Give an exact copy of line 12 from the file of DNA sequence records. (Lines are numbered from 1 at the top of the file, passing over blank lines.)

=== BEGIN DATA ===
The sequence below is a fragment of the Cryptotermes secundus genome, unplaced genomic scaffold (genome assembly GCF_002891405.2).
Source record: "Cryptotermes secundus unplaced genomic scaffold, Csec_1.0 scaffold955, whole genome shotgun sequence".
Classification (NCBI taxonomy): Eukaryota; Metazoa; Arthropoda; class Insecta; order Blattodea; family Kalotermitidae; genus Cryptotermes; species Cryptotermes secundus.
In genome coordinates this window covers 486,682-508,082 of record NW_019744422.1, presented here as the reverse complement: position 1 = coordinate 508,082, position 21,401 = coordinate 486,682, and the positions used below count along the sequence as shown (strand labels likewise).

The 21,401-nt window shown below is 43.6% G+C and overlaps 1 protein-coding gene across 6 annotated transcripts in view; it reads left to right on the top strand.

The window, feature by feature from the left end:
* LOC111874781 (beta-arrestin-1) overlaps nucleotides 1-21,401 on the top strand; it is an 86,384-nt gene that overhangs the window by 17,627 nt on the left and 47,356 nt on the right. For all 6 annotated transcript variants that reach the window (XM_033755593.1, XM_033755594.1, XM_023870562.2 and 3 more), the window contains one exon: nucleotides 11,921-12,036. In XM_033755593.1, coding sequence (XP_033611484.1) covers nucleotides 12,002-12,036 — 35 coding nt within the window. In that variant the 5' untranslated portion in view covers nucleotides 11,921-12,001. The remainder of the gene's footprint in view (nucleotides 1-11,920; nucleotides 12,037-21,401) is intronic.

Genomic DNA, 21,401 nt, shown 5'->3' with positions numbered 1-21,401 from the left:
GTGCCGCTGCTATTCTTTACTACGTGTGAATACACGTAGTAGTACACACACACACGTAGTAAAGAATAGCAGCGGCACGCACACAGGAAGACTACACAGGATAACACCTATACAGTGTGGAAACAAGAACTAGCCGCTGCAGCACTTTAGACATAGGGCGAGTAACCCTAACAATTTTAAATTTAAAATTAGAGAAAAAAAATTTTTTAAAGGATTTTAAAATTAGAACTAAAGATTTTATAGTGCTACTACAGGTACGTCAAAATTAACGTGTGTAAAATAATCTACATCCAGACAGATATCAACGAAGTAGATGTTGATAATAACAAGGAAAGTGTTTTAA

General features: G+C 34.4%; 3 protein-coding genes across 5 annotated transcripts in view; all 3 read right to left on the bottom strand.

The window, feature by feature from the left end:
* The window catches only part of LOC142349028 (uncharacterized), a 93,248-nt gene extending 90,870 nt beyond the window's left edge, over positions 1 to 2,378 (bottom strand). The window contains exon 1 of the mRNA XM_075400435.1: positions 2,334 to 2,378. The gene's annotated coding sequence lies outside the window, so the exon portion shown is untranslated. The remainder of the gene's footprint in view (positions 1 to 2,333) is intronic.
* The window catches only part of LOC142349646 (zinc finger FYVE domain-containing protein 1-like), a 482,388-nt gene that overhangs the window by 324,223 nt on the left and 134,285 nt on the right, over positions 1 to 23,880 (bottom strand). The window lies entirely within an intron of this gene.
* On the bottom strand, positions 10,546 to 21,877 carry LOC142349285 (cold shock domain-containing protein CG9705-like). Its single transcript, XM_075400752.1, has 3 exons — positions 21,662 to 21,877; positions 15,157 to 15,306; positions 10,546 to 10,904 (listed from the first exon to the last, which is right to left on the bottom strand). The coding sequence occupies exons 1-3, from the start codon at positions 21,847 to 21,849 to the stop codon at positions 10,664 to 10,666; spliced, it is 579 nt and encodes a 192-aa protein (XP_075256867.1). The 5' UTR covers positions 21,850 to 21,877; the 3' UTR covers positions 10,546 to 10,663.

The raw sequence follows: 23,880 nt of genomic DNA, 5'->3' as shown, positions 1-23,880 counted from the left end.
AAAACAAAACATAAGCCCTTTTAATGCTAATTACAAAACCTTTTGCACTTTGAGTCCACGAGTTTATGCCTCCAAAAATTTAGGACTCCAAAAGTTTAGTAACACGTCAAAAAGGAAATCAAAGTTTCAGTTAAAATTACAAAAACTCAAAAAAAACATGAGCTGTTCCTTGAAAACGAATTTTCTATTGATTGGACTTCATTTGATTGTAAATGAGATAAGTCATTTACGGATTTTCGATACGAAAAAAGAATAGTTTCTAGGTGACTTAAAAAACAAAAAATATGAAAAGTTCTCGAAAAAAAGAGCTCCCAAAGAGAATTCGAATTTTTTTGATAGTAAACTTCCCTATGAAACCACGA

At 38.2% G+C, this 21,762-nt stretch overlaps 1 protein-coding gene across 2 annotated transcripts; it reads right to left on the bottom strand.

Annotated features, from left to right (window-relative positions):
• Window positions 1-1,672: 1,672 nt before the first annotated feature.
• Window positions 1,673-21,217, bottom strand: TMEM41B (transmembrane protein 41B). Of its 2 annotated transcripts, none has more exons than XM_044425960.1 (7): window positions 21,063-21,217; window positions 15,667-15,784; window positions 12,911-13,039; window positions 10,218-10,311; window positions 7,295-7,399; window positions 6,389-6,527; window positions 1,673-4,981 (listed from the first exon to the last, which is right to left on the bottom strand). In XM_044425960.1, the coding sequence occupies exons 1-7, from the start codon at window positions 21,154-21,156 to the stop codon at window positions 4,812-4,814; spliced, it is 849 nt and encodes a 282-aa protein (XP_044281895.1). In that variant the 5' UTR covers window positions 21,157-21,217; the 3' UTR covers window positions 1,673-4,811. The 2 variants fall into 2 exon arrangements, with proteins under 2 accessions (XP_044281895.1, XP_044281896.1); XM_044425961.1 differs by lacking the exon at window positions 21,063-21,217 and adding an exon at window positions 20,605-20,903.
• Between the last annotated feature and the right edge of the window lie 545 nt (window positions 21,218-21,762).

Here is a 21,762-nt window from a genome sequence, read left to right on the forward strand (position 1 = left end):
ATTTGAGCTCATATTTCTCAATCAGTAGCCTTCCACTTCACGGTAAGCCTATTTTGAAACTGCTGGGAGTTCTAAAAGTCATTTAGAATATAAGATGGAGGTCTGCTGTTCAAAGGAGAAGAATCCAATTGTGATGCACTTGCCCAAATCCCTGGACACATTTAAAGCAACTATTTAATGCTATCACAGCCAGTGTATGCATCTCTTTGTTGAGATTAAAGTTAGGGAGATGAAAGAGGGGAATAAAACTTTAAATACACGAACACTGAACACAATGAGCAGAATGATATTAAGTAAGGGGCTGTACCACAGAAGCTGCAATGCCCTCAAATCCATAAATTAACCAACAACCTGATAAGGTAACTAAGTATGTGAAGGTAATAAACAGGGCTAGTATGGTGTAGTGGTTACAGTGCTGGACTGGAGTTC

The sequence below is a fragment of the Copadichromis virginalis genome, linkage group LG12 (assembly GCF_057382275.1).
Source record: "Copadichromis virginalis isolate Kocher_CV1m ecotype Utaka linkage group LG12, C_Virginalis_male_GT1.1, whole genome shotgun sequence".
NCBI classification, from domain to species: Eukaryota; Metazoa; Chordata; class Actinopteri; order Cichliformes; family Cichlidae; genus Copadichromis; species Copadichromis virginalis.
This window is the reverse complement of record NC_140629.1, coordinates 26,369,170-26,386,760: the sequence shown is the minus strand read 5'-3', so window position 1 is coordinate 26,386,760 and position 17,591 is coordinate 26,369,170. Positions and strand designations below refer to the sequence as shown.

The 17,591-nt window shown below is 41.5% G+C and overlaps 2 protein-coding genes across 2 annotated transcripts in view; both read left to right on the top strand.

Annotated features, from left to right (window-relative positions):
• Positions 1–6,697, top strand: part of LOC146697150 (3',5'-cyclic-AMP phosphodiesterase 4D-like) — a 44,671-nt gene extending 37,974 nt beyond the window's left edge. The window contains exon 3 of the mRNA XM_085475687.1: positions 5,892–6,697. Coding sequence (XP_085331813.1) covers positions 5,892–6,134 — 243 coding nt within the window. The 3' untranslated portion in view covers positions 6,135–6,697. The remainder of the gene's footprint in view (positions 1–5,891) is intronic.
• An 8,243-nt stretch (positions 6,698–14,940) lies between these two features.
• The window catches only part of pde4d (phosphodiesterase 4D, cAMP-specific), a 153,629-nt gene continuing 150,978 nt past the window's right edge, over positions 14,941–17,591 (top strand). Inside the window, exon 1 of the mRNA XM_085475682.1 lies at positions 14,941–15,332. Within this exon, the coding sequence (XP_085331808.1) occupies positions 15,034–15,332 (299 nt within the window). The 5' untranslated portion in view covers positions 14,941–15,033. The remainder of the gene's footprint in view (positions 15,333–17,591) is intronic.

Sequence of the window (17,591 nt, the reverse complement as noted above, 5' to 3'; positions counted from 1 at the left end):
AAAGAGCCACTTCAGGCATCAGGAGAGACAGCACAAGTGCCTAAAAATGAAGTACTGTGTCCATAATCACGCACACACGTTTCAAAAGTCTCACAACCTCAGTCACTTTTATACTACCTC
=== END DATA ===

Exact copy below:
* The window catches only part of LOC142349028 (uncharacterized), a 93,248-nt gene extending 90,870 nt beyond the window's left edge, over positions 1 to 2,378 (bottom strand). The window contains exon 1 of the mRNA XM_075400435.1: positions 2,334 to 2,378. The gene's annotated coding sequence lies outside the window, so the exon portion shown is untranslated. The remainder of the gene's footprint in view (positions 1 to 2,333) is intronic.